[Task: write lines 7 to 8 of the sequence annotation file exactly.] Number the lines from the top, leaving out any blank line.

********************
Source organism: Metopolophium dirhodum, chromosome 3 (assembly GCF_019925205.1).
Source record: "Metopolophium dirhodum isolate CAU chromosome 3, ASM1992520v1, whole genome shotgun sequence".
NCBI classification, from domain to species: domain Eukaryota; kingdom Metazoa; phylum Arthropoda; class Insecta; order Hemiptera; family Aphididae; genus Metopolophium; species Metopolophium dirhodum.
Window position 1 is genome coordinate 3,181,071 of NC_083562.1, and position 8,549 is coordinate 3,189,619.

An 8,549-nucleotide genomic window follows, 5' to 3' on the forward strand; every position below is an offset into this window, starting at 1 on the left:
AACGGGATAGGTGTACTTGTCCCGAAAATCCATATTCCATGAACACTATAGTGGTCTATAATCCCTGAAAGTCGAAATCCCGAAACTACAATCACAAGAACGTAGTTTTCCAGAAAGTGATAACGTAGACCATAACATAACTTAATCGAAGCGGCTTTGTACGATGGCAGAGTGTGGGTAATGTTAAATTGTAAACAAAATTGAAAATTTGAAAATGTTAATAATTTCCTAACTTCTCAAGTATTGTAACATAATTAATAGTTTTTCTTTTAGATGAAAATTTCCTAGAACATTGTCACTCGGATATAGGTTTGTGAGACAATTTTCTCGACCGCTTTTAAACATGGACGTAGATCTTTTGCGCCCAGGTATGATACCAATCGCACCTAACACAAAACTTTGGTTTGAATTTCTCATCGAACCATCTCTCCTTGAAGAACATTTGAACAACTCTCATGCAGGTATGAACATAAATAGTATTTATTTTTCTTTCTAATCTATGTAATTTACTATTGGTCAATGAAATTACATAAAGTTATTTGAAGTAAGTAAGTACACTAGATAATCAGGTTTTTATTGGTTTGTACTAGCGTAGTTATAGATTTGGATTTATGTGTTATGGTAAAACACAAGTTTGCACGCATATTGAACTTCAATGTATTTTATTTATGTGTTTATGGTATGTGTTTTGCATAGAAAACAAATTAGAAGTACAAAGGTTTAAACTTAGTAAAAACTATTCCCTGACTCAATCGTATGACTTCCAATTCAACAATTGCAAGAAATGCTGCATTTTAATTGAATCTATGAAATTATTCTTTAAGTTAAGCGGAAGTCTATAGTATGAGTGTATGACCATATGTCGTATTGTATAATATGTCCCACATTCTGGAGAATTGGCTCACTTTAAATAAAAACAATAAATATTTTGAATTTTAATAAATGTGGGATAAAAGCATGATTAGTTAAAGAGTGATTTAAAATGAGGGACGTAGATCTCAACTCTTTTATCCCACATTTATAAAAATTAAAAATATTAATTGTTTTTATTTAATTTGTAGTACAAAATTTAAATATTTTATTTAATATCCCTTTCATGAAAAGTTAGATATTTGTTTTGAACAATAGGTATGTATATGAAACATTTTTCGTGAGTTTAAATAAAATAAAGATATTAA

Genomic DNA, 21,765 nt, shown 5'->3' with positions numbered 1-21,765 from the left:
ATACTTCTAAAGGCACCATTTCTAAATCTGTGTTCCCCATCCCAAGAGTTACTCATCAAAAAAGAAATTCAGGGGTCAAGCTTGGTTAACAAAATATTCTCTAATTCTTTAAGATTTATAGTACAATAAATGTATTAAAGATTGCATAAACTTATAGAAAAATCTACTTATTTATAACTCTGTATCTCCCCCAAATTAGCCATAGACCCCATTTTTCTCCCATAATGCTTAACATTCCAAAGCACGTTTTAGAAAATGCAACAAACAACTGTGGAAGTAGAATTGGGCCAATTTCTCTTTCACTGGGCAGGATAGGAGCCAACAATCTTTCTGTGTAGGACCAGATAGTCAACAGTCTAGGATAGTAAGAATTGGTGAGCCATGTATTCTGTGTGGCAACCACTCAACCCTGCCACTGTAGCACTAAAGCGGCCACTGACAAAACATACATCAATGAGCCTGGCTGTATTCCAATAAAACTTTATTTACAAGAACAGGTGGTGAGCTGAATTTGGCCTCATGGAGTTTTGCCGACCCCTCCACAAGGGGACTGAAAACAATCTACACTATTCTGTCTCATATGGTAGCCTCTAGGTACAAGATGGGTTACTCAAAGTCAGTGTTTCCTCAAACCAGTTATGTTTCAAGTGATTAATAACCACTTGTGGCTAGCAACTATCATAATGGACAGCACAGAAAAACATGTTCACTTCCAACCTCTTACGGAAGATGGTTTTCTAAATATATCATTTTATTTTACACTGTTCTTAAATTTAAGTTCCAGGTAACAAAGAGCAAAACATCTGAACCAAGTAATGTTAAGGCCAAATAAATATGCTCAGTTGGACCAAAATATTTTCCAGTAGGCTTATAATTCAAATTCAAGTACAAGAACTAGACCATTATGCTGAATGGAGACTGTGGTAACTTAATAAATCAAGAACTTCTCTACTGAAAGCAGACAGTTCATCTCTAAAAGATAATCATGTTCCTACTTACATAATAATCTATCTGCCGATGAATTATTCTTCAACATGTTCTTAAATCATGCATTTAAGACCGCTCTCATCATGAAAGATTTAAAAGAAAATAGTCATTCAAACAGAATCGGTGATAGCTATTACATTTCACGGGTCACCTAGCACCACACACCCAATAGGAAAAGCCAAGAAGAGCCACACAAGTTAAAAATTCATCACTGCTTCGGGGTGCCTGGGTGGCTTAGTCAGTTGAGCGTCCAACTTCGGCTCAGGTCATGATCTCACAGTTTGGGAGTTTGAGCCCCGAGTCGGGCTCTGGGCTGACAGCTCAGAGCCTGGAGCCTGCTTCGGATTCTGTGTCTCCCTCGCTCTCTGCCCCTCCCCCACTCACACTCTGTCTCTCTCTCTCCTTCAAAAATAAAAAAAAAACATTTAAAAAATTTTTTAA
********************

Genomic DNA, 21,765 nt, shown 5'->3' with positions numbered 1-21,765 from the left:
ATACTTCTAAAGGCACCATTTCTAAATCTGTGTTCCCCATCCCAAGAGTTACTCATCAAAAAAGAAATTCAGGGGTCAAGCTTGGTTAACAAAATATTCTCTAATTCTTTAAGATTTATAGTACAATAAATGTATTAAAGATTGCATAAACTTATAGAAAAATCTACTTATTTATAACTCTGTATCTCCCCCAAATTAGCCATAGACCCCATTTTTCTCCCATAATGCTTAACATTCCAAAGCACGTTTTAGAAAATGCAACAAACAACTGTGGAAGTAGAATTGGGCCAATTTCTCTTTCACTGGGCAGGATAGGAGCCAACAATCTTTCTGTGTAGGACCAGATAGTCAACAGTCTAGGATAGTAAGAATTGGTGAGCCATGTATTCTGTGTGGCAACCACTCAACCCTGCCACTGTAGCACTAAAGCGGCCACTGACAAAACATACATCAATGAGCCTGGCTGTATTCCAATAAAACTTTATTTACAAGAACAGGTGGTGAGCTGAATTTGGCCTCATGGAGTTTTGCCGACCCCTCCACAAGGGGACTGAAAACAATCTACACTATTCTGTCTCATATGGTAGCCTCTAGGTACAAGATGGGTTACTCAAAGTCAGTGTTTCCTCAAACCAGTTATGTTTCAAGTGATTAATAACCACTTGTGGCTAGCAACTATCATAATGGACAGCACAGAAAAACATGTTCACTTCCAACCTCTTACGGAAGATGGTTTTCTAAATATATCATTTTATTTTACACTGTTCTTAAATTTAAGTTCCAGGTAACAAAGAGCAAAACATCTGAACCAAGTAATGTTAAGGCCAAATAAATATGCTCAGTTGGACCAAAATATTTTCCAGTAGGCTTATAATTCAAATTCAAGTACAAGAACTAGACCATTATGCTGAATGGAGACTGTGGTAACTTAATAAATCAAGAACTTCTCTACTGAAAGCAGACAGTTCATCTCTAAAAGATAATCATGTTCCTACTTACATAATAATCTATCTGCCGATGAATTATTCTTCAACATGTTCTTAAATCATGCATTTAAGACCGCTCTCATCATGAAAGATTTAAAAGAAAATAGTCATTCAAACAGAATCGGTGATAGCTATTACATTTCACGGGTCACCTAGCACCACACACCCAATAGGAAAAGCCAAGAAGAGCCACACAAGTTAAAAATTCATCACTGCTTCGGGGTGCCTGGGTGGCTTAGTCAGTTGAGCGTCCAACTTCGGCTCAGGTCATGATCTCACAGTTTGGGAGTTTGAGCCCCGAGTCGGGCTCTGGGCTGACAGCTCAGAGCCTGGAGCCTGCTTCGGATTCTGTGTCTCCCTCGCTCTCTGCCCCTCCCCCACTCACACTCTGTCTCTCTCTCTCCTTCAAAAATAAAAAAAAAACATTTAAAAAATTTTTTAA